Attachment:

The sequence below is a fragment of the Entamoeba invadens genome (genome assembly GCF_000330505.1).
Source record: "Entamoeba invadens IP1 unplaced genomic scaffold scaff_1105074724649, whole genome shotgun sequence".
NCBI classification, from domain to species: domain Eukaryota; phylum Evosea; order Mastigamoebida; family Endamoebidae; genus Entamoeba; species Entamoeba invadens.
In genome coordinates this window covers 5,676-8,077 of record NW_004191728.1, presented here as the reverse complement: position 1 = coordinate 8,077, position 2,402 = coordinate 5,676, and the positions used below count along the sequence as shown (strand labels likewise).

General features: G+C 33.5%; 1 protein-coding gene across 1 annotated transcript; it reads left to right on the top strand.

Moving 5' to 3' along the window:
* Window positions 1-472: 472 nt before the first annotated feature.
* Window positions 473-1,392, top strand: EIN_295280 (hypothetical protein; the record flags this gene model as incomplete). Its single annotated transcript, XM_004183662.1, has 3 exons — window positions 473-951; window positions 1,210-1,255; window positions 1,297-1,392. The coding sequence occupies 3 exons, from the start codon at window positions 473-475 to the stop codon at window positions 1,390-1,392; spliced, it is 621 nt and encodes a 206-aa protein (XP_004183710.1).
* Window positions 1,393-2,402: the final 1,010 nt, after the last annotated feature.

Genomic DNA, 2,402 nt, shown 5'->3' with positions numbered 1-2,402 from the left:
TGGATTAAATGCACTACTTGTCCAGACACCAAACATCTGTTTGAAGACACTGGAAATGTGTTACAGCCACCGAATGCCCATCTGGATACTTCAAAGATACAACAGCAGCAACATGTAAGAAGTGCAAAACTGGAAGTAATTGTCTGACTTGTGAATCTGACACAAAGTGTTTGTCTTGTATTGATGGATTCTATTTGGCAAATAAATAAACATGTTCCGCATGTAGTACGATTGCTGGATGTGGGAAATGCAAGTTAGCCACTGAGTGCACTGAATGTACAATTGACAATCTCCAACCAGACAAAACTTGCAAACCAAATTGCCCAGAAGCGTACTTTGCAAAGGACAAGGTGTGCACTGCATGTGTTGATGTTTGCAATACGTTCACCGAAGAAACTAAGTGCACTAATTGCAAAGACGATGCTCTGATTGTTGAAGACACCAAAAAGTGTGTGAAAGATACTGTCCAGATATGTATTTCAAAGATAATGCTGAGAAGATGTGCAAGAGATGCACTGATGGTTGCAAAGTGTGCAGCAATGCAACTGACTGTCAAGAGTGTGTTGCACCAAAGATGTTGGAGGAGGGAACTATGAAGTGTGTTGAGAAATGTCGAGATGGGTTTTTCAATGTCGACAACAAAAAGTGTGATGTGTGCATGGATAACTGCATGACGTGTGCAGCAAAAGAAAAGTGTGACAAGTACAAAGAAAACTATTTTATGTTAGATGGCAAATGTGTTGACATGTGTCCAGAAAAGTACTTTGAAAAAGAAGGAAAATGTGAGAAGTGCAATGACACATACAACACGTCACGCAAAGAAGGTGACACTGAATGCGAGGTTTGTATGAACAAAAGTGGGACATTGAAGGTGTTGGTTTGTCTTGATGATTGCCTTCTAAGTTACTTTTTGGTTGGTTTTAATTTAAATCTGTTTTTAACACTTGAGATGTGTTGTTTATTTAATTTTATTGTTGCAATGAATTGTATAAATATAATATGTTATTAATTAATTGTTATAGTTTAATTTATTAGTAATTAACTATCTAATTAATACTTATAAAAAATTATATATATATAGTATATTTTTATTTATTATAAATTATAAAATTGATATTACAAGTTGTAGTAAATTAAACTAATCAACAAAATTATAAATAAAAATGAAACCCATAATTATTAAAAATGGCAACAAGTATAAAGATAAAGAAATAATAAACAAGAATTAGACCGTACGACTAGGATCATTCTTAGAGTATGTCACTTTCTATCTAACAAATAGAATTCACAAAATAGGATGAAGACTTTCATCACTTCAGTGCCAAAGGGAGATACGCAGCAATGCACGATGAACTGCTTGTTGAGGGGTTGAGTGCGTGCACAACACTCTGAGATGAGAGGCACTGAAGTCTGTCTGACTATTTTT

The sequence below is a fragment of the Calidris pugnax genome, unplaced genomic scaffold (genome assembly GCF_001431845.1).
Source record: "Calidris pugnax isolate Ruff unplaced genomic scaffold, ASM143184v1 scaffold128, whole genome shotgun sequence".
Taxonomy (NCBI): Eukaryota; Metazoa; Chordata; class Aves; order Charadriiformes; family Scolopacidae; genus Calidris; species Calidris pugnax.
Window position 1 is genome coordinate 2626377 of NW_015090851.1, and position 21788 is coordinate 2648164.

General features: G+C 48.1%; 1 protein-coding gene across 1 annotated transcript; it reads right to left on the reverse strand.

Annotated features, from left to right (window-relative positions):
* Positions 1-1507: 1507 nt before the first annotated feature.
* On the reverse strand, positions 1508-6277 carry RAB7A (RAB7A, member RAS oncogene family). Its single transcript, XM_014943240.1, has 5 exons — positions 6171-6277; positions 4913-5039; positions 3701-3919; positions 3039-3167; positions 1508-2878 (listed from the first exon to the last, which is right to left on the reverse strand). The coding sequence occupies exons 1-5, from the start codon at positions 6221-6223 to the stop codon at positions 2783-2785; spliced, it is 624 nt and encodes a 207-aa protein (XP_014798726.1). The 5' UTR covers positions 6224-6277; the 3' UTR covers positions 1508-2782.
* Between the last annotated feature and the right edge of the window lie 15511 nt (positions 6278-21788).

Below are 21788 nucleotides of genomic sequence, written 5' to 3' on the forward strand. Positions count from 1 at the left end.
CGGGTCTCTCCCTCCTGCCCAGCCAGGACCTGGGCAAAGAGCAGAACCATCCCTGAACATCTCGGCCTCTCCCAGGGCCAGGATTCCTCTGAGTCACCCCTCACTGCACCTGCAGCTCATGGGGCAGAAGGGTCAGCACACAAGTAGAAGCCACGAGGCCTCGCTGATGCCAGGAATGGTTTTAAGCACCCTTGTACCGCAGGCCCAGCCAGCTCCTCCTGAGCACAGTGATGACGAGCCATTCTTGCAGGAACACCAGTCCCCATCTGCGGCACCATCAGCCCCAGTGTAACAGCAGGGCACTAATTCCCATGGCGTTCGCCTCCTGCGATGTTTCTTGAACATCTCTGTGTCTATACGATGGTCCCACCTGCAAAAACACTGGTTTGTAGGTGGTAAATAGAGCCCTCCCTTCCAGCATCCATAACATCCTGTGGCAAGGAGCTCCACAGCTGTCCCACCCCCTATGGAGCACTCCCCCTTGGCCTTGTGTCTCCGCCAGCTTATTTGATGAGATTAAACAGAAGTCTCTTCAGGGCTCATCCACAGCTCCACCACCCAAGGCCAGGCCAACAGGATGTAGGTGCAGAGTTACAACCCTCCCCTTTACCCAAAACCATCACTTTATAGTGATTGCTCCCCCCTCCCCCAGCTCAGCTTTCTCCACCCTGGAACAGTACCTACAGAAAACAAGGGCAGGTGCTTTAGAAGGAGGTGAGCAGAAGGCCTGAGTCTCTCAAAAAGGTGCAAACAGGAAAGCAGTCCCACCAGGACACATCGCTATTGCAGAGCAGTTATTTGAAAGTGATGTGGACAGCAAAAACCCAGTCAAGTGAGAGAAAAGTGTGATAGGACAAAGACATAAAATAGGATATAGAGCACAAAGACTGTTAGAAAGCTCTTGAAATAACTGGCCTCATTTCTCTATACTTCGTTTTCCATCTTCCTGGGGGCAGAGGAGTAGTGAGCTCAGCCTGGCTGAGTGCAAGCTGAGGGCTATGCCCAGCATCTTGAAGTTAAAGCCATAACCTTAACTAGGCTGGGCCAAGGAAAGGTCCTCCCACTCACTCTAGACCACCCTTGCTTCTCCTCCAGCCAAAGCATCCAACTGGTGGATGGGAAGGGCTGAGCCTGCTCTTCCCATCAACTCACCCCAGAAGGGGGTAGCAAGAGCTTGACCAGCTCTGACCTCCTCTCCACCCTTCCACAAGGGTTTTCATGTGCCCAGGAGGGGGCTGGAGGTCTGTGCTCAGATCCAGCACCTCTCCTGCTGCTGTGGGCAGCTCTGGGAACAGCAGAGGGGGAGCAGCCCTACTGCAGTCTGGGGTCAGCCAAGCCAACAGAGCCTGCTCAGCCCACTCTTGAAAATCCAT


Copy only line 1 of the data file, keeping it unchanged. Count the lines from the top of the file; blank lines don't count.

The sequence below is a fragment of the Entamoeba invadens genome (genome assembly GCF_000330505.1).